It’s been estimated that more than 40% of patients with brain injuries also suffer from light sensitivity. A person who has suffered a severe blow to the head may experience photophobia and other brain injury delayed symptoms weeks, months, or even years after the event. In this guide, Traumatic Brain Injury (TBI) patients will learn how brain injuries cause light sensitivity and how to manage the condition.
Table of Contents
Photophobia: What Is It?
Photophobia is an aversion to light. Where the average person would be comfortable, someone with photophobia may experience severe discomfort. Brain fog and headaches, including migraines, are common among photophobia sufferers.
If a person has PCS (post-concussion syndrome) symptoms like eye strain, blurry vision, or double vision, they’re more likely to have a light sensitivity. Thankfully, TBI symptoms such as concussion-related photophobia can be managed.
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While photophobia is a common post traumatic brain injury effect, its symptoms are difficult to distinguish from other long-term effects of brain injury. The most common photophobia symptoms include:
- Discomfort and pain when exposed to interior lighting
- Eye strain and soreness from computer screens
- Ocular pain
- Migraines and headaches
- An aversion to bright lights
Post-concussion symptoms often include:
- An inability to multitask
- Dizziness or vertigo
- Cognitive fatigue
While photophobia doesn’t always cause these symptoms, they may appear concurrently. After a TBI, the brain may use more energy to process intense light, leaving less for other uses.
Why Does Light Sensitivity Come After a Head Injury?
Unlike other effects of TBI, extreme light sensitivity is typically caused by an injury to the thalamus, a structure located just above the brain stem between the midbrain and cerebral cortex. The thalamus assesses the visual information it receives, delivering nerve signals to other parts of the brain.
The arteries connected to the thalamus may be damaged after a serious head injury, which deprives the structure of the nourishment and oxygen it needs. If the thalamus can’t filter incoming light, the brain may become overstimulated. This is one of the most bothersome effects of traumatic brain injury, as it leads many sufferers to remain in darkened settings with little visual stimulation. However, photophobia is not always caused by thalamic damage; it can also occur after damage to the areas listed below.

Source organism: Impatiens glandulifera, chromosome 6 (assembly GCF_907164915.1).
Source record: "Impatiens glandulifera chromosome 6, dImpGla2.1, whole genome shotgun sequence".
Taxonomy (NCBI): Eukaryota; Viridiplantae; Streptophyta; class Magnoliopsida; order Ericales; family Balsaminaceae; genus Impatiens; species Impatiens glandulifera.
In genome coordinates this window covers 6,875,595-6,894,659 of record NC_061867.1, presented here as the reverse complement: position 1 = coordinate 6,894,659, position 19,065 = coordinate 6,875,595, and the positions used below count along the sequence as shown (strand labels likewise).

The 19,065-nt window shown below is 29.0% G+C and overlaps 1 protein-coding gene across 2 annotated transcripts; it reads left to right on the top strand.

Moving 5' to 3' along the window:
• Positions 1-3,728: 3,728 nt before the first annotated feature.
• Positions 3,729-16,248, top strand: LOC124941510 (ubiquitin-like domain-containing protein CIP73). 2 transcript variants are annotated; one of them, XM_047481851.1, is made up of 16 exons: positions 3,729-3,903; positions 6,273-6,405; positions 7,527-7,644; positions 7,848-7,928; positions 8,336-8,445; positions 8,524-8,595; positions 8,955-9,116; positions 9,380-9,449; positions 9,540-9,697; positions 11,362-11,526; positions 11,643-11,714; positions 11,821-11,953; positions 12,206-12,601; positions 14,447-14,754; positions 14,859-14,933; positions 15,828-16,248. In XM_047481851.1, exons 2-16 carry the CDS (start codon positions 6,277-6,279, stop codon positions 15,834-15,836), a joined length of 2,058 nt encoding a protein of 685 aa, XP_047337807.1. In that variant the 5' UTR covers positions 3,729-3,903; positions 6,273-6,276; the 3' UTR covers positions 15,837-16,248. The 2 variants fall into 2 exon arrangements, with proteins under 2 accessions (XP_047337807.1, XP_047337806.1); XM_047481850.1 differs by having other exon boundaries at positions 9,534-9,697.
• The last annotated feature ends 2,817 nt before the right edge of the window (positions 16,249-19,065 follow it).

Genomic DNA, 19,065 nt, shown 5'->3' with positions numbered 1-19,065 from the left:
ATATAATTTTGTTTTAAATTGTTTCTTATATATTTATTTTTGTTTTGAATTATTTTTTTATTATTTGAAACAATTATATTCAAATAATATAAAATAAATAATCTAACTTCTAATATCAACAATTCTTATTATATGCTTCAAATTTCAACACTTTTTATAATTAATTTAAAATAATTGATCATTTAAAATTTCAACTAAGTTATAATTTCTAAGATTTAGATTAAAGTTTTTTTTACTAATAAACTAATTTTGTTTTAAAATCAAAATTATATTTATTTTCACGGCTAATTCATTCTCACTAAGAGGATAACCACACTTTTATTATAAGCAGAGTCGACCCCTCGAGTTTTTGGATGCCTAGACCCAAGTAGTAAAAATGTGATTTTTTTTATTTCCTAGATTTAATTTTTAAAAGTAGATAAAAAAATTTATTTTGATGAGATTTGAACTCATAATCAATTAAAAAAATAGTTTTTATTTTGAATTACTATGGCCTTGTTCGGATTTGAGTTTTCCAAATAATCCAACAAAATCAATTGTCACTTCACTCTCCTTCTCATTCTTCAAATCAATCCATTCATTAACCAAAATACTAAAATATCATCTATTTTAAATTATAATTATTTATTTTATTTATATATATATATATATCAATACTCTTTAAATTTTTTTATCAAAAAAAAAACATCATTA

- The ANS or autonomic nervous system. The ANS controls most of the body’s autonomic functions, including respiration, blood pressure, pupil dilation, heart rate, and many more. If an ANS disruption occurs, the pupils may become significantly dilated, letting too much light into the eyes and causing sensitivity.
- The superior colliculus. This part of the brain controls the eye muscles and keeps the body oriented in space. If the superior colliculus malfunctions, vision may be affected, and one is more likely to wonder, “do migraines cause brain damage?”
- The vestibular system. The brain uses three different systems to help one understand and detect their position relative to nearby objects: the visual system, the proprioceptor system, and the vestibular system. The visual and vestibular systems may receive conflicting neurological signals after a severe or moderate traumatic brain injury, causing the brain to enhance these signals and leading to photophobia and light sensitivity.
- As a symptom of migraine. Do migraines damage the brain? In certain ways, yes. Chronic migraine may change the way the brain acts and looks with time. And, as most migraine sufferers know, these debilitating headaches come with symptoms such as nausea, sensitivity to sound, and sensitivity to light.
While it’s possible to suffer traumatic brain injury effects years later, most of the symptoms, including light sensitivity, are highly treatable. With the right treatment plan, head injury-related photophobia and migraine pain can be managed, reduced, and potentially eliminated.
Treating Photophobia After a Head Injury
If someone is dealing with traumatic brain injury symptoms long term, sensitivity to light may clear up after a few months. However, with severe traumatic brain injuries, as well as post-concussion syndrome, photophobia may last beyond the expected recovery period. It’s important to work closely with a medical team, as the following treatment methods may reduce light sensitivity and migraine pain after a brain injury.
If severe light sensitivity comes with dizziness, the problem may lie in the vestibular system. Therefore, addressing the issue may minimize photophobia. It’s possible to reduce one of the most troublesome long-term effects of a mild traumatic brain injury with therapeutic exercises that target balance, visual issues, and motion sickness. Try the following moves to improve the condition of the vestibular system: